Chamishoh Mi Yo'dei'a

subscribe.gif (2332 bytes)

by Zvi Akiva Fleisher

Back to This Week's Parsha| Previous Issues

Please send your answers and comments to: SHOLOM613@ROGERS.COM


1) Ch. 21, v. 1: "V'ei'leh hamishpotim" - And these are the rulings - The Holy Zohar writes that the laws of monetary matters embody the secrets of reincarnation of souls, "sode gilgul." What is the connection?

2) Ch. 21, v. 6: "V'rotza adonov es ozno" - And his master shall pierce his ear - Rashi explains that the ear that heard on Har Sinai that one should not steal, and in spite of this the person stole, deserves to be pierced. If so, why not have it pierced when the person is sold into servitude rather than 7 years later?

3) Ch. 21, v. 7: "V'chi YIMKORE ish es bito l'omoh" - Compare this with 20:2, "Ki SIKNEH evved Ivri." Why does our verse express itself with the SELLING aspect and verse 2 with the BUYING aspect? Also why doesn't the verse say that an AV will sell his daughter?

4) Ch. 21, v. 21: "Ki chaspo hu" - If the servant is considered the chattel of the master and therefore the master is not considered a murderer, even if the servant dies within 24 hours of the injury the master should not be considered a murderer.

5) Ch. 23, v. 5: "Ki si'reh chamor sonaacho" - If you see your foe's donkey crouching under its load, you might want to refrain from helping him, but instead you must surely help him. Why does the Torah elaborate with the thinking of the observer of this scenario, and then state otherwise? Why not simply say, "Help the man with the load that is on his donkey?"



The Torah gives us specific guidelines for judging. When properly applied, judges will reach the conclusion that is in accordance with Hashem's will. However, the accuracy of the ruling is not foolproof. In spite of the judges being given leeway to not rule purely by technical jurisprudence, for example, if the witnesses testimony passes the judges' grueling interrogation, they still may rule against the witnesses' testimony if they detect falsehood, even though it is not overt, "din m'ru'meh," thus averting a miscarriage of justice, nevertheless, there are times when the witnesses can outwit the judges. This can happen when they have rehearsed their testimony very well, in particular if they are somewhat scholarly, they will know exactly what to say and what to avoid. Thus there is the possibility that a person who knows that he never lent the plaintiff money can be judged to pay back a loan that never took place.

It would thus seem that the Torah's system ch"v has flaws if a judgment falls through the cracks. This is the intention of the Holy Zohar. If one knows that he is in fact innocent and in spite of this a court of competent judges has ruled against him, he must conclude that in an earlier visit to this earth he owed someone money and never paid it back. Upon his return visit he is given the "opportunity" to pay it back to the reincarnation of the other person's soul or to his heir.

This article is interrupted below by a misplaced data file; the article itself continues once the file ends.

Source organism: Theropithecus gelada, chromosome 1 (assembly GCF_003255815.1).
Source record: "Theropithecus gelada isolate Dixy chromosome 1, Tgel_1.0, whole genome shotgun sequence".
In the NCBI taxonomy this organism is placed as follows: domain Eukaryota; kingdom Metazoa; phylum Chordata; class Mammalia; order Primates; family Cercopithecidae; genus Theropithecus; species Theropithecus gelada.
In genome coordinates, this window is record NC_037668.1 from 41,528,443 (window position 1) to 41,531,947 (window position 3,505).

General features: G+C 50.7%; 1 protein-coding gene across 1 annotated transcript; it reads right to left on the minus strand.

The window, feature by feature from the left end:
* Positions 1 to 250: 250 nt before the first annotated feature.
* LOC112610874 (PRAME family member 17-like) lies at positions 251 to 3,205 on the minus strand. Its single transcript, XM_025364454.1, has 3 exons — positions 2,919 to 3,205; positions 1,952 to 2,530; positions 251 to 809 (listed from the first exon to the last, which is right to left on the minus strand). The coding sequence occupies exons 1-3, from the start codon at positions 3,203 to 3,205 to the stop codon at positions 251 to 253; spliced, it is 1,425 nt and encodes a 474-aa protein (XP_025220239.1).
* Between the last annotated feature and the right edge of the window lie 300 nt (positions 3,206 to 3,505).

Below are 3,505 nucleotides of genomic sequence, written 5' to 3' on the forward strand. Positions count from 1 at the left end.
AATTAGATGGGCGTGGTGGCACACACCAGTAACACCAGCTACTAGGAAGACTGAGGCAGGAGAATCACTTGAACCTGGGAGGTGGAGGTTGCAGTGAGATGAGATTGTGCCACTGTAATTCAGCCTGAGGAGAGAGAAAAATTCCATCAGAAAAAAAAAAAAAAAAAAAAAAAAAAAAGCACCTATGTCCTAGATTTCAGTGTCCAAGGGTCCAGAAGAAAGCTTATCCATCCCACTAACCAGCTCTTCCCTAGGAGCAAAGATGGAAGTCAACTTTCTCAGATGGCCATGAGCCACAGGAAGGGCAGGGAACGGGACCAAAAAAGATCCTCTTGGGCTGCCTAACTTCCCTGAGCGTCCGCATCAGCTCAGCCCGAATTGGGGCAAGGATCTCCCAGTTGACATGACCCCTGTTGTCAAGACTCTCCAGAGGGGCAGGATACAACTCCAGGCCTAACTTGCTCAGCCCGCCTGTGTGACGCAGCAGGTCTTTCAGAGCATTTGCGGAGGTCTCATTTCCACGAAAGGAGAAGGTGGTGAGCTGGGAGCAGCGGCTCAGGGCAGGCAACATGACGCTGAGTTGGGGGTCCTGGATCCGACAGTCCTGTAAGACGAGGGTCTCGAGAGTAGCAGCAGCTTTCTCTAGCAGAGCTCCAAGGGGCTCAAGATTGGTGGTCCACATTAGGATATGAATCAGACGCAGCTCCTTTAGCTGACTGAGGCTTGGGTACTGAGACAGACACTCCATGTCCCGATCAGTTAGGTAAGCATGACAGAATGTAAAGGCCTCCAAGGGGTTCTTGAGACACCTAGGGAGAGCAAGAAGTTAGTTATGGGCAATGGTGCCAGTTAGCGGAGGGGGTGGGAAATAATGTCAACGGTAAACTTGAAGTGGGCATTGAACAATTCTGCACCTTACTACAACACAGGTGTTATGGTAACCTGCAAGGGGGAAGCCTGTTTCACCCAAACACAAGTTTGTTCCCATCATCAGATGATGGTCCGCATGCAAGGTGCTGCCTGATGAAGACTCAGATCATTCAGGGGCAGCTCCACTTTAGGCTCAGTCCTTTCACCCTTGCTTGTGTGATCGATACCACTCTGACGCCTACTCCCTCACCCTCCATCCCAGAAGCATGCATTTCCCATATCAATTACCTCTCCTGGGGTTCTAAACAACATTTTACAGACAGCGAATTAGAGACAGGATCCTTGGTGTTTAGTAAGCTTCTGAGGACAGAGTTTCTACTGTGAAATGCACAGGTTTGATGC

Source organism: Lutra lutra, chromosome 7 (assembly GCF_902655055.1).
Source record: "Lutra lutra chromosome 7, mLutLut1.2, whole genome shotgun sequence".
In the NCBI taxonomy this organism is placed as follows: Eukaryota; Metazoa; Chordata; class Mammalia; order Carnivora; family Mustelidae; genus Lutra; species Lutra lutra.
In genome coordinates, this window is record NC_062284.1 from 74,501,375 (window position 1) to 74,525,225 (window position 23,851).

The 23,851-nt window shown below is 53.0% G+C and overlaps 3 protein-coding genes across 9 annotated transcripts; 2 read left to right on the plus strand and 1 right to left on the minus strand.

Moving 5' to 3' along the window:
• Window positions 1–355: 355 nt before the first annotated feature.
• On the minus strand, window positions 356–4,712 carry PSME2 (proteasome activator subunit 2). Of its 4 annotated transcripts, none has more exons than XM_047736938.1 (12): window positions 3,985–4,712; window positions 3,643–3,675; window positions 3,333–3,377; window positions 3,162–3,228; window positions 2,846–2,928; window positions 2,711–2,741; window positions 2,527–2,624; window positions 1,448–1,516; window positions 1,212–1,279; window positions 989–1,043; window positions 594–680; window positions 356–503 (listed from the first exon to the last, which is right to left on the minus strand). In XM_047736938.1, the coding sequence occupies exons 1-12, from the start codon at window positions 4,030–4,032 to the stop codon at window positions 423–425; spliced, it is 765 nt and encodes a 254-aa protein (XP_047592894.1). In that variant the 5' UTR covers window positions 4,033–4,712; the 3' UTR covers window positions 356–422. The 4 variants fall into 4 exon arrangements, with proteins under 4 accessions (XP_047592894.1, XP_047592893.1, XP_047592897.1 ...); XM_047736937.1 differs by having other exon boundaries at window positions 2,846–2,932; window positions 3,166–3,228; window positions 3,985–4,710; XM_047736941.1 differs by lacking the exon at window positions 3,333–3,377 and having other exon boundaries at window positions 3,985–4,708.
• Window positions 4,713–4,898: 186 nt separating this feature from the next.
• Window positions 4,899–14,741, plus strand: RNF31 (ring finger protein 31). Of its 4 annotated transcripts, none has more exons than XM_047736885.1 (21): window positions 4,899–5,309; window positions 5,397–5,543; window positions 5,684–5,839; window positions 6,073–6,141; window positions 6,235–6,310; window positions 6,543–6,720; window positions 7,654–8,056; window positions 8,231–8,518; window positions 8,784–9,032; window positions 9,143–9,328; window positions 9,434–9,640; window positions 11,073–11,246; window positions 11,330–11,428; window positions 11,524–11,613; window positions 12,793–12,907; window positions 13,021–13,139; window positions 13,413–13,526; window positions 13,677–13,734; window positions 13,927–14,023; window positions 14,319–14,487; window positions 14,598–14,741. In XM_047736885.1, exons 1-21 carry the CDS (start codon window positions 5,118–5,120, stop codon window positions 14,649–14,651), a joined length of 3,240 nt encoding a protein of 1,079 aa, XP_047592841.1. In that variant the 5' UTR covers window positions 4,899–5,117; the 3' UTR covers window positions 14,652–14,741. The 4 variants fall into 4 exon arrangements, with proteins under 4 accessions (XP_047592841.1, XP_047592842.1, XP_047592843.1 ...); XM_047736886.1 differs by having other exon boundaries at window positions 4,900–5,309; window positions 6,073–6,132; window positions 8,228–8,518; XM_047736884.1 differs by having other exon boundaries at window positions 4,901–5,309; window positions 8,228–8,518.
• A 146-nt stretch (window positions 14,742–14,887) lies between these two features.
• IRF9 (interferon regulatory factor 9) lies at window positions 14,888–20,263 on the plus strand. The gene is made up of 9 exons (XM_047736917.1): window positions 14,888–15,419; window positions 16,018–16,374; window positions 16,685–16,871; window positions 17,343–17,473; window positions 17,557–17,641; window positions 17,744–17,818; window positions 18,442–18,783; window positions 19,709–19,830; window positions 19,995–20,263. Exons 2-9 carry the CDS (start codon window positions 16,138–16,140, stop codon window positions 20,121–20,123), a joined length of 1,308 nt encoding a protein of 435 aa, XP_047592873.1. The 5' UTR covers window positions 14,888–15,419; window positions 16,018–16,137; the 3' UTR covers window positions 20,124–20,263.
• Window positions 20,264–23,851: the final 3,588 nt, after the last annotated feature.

The Kli Yokor answers that we have a rule that one does not receive corporeal punishment and also having to pay for one act, "ein lo'keh umsha'leim" (gemara B.M. 91a). When he was sold the money is used to pay back for his theft, so we do not pierce his ear. When the 7 years of slavery are complete and he shows that he is happy with his situation of being a slave, and thus does not consider it a punishment, we are left with the single punishment of piercing his ear.


The Ohr Hachaim Hakodosh answers that the sale of a female minor can only be done by her father and no one else, hence the stress on who is selling. She cannot sell herself, as she is a minor. When she reaches the age of majority, she cannot be sold at all. Her mother nor the court can sell her as is explained in the gemara Sotoh 23b.

Regarding the father's sale of his daughter the Rambam hilchos avodim 4:2 writes, "A father is not permitted to sell his daughter as a maidservant unless he has become so impoverished that he is left with nothing, not even clothes to cover his body." The Ralbag says that this is derived from the juxtaposition of the laws of selling one's daughter to the laws of one who is sold as a slave because he has no funds to repay the value of the item he has stolen. Likewise a father should not sell his daughter unless he has no funds.

The Rambam continues: "After his daughter is sold, if he comes into some funds, the court forces him to redeem her."